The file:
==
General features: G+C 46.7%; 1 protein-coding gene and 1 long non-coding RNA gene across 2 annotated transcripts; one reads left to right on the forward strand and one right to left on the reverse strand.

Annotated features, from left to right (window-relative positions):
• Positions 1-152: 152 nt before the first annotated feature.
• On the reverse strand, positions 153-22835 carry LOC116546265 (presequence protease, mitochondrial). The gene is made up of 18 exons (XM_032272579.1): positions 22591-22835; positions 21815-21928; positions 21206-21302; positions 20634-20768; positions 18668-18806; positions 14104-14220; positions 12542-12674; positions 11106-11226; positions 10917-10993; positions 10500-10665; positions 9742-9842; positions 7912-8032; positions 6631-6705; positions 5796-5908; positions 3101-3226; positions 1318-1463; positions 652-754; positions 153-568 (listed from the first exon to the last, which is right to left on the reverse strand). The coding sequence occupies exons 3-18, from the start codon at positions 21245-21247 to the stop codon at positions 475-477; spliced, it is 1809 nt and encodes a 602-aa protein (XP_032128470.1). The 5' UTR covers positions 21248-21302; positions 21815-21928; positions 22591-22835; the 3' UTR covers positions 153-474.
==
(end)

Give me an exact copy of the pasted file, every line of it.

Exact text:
General features: G+C 46.7%; 1 protein-coding gene and 1 long non-coding RNA gene across 2 annotated transcripts; one reads left to right on the forward strand and one right to left on the reverse strand.

Annotated features, from left to right (window-relative positions):
• Positions 1-152: 152 nt before the first annotated feature.
• On the reverse strand, positions 153-22835 carry LOC116546265 (presequence protease, mitochondrial). The gene is made up of 18 exons (XM_032272579.1): positions 22591-22835; positions 21815-21928; positions 21206-21302; positions 20634-20768; positions 18668-18806; positions 14104-14220; positions 12542-12674; positions 11106-11226; positions 10917-10993; positions 10500-10665; positions 9742-9842; positions 7912-8032; positions 6631-6705; positions 5796-5908; positions 3101-3226; positions 1318-1463; positions 652-754; positions 153-568 (listed from the first exon to the last, which is right to left on the reverse strand). The coding sequence occupies exons 3-18, from the start codon at positions 21245-21247 to the stop codon at positions 475-477; spliced, it is 1809 nt and encodes a 602-aa protein (XP_032128470.1). The 5' UTR covers positions 21248-21302; positions 21815-21928; positions 22591-22835; the 3' UTR covers positions 153-474.